In investing starting small makes sense, especially when you are trying to learn to invest on your own.
In order to start investing you need to understand what bonds and stocks are. You can refer to this post to get an overview: http://tinyurl.com/j768zcv
Couple of questions to start with:
What am I going to invest in?
- I am going to invest in stocks. Why? I am relatively young, the $ 5 000 I have allocated is to learn investing, and I believe I can make a higher return compared to bonds or other type of investments. The type of financial product you will choose to put your money in will depend on your risk tolerance (how soundly can you sleep with your money in this product), the purpose for investing, and how much time you have before you need to withdraw your investment.
Where am I going to invest?
- The where can be the geography of your investment, or the trading exchange of your investment which depends on the type of financial product. For example, I am Canadian. Currently $1 Canadian dollar buys me 75 cents in US currency. As a small investor exchange rate conversions are extremely important if you choose to trade outside your current country. In addition to managing and understanding my investment, I need to understand currency movements in order calculate my after tax after currency conversion profits. There is also the cost of converting back and forth to a different currency. This is too much to handle and understand for most first time investors. As such I recommend starting with a product that trades within your own country so you do not need to worry about the exchange rate.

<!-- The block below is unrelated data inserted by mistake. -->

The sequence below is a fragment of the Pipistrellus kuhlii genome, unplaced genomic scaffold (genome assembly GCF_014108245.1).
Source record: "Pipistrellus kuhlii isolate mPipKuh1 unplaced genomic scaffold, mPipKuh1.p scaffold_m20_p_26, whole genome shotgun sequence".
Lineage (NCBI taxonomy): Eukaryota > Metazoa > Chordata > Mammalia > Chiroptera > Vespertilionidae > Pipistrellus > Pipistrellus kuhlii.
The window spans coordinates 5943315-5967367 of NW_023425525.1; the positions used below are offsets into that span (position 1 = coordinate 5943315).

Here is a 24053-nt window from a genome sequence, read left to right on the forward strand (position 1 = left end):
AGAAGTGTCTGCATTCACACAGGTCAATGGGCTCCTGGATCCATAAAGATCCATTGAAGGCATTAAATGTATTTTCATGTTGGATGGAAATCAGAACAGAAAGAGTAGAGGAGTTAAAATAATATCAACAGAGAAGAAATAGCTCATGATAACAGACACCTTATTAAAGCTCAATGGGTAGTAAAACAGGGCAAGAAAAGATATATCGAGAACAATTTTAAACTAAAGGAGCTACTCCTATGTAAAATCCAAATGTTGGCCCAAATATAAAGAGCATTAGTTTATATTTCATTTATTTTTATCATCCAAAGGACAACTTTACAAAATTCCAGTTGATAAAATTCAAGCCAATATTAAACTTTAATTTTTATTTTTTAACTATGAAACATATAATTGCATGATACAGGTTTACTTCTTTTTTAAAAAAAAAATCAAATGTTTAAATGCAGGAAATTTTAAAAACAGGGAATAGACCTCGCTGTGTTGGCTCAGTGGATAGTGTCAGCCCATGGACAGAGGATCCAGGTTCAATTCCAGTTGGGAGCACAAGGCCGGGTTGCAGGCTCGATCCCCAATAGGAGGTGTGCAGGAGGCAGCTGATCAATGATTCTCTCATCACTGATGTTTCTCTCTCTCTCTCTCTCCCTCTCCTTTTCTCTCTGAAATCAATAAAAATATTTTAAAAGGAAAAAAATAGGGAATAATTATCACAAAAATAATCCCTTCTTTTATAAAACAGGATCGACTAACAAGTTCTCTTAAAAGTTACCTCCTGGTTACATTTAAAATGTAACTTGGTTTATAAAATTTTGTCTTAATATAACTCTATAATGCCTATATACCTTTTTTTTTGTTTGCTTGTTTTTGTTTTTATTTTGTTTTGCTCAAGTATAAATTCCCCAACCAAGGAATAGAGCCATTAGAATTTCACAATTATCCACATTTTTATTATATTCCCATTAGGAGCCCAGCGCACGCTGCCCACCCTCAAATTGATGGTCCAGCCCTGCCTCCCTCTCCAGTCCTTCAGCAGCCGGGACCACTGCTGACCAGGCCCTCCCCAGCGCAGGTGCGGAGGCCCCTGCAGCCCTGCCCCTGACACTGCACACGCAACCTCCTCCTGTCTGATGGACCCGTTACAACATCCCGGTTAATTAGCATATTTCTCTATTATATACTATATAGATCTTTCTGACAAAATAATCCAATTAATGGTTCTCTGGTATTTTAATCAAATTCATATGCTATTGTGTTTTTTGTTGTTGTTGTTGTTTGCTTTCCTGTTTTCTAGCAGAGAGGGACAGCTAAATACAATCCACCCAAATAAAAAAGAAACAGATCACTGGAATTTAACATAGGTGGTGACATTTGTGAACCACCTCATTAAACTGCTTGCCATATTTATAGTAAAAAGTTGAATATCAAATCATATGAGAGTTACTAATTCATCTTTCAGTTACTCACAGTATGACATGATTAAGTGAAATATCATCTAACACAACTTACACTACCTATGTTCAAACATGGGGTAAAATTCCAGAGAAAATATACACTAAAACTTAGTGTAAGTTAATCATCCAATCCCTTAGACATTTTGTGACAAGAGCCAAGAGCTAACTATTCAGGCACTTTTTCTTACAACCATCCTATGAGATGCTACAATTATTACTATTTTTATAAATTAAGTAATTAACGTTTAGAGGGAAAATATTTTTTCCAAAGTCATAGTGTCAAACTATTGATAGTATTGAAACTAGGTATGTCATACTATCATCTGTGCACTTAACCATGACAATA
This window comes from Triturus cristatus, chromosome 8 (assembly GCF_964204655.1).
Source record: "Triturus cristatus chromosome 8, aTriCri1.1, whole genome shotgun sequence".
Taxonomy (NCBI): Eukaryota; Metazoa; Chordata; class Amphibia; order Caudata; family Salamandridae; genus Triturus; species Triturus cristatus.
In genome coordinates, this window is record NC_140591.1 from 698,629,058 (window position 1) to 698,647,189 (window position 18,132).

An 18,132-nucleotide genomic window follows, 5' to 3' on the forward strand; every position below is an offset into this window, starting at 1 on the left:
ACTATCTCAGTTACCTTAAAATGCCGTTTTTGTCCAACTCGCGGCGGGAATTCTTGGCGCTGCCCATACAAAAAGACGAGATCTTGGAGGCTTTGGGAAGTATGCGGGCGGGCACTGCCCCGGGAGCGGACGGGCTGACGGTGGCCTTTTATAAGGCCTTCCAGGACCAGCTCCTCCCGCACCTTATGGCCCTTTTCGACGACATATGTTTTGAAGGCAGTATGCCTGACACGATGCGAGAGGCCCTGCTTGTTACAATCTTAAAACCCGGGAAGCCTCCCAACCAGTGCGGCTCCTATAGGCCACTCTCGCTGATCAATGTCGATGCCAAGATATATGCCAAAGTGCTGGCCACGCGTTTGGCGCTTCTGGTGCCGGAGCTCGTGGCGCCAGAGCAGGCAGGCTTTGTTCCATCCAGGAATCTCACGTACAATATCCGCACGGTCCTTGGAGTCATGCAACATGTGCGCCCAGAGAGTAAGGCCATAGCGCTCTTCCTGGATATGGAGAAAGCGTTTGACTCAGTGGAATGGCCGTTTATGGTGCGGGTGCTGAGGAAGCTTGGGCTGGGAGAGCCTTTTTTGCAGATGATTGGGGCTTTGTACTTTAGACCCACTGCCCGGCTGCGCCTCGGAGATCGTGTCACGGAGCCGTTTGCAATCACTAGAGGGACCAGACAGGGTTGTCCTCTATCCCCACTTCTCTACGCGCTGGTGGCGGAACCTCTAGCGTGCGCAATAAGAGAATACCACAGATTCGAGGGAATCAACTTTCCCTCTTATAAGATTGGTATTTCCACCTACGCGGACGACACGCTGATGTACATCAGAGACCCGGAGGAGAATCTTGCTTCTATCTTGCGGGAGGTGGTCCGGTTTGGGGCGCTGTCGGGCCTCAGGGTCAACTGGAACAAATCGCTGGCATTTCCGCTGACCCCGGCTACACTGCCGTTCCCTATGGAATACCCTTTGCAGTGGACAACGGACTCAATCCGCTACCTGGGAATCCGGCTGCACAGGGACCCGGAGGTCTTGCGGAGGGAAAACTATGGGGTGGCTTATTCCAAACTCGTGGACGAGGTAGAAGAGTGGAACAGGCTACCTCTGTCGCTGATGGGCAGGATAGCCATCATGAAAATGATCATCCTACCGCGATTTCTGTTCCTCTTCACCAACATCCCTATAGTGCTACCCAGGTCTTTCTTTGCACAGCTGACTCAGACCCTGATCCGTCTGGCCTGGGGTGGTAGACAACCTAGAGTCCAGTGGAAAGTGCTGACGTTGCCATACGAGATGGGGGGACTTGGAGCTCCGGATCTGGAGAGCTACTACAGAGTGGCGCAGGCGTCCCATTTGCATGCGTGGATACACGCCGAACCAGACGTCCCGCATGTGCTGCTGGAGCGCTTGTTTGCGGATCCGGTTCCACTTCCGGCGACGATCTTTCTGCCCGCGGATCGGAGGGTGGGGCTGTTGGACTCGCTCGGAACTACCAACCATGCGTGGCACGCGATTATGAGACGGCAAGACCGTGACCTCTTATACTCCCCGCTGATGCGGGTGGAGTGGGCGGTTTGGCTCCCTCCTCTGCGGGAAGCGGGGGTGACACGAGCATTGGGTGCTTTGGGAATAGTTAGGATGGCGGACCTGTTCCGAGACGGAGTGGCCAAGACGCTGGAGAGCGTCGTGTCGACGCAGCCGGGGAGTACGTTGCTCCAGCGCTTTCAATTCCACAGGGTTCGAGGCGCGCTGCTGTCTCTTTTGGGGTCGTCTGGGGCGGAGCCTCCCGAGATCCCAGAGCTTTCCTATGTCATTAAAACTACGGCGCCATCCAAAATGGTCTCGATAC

- Part two of where, is the trading exchange in which you are going to choose a financial product from. In my case since I have already chosen stocks as the type of product I have a few exchanges available to me in Canada. The exchanges differ by countries. Most of the countries in the world has one or more stock exchanges. Some examples of the different exchanges: http://www.world-stock-exchanges.net/top10.html.
- Canada has at least six exchanges: http://www.world-stock-exchanges.net/canada.html. Exchanges are usually categorized by products with specific characteristics or by region.
- I am going to pick a product that trade on the TSX. This is because TSX is Canada’s largest equity exchange, and all the large companies’ trade within TSX. When you pick an exchange you want to ensure it is a large one with many people using it. What this ensures is a concept called liquidity. You want to make sure when you are ready to buy there is a seller for that product, and when you are ready to sell there is a buyer for this product. Large exchanges usually means you have many buyers and sellers, so you do not need to worry about having someone on the other side. On specialized exchanges, there may not be as many people and it may suffer from lack of liquidity. This also applies to the type of product you choose to invest in. If you were to buy Apple stocks, it is very liquid, it is traded often and by many people. The same cannot be said for a small oil company stock.
For how long am I going to invest?
- This is another question that will determine the type of products you will invest in. It is usually not recommended to invest in stocks if you need your money in less than 3 years. This is because stock markets can move down or up quite rapidly and it takes time to recover when it does drop. So you don’t want to be in a situation where your stocks have dropped in value, and you don’t have the flexibility to hold. You can invest, and cash out in less than 3 years if it makes sense from the gains you have and the direction of the stock, however you want to ensure you do have the flexibility if needed.
For any first time investor I would recommend going through a simulation program for at least a month. I will write another post recommending a trading simulation program so that you can learn to trade, and understand how you react to market movements as a person. This is also very important if you want to manage your own investments.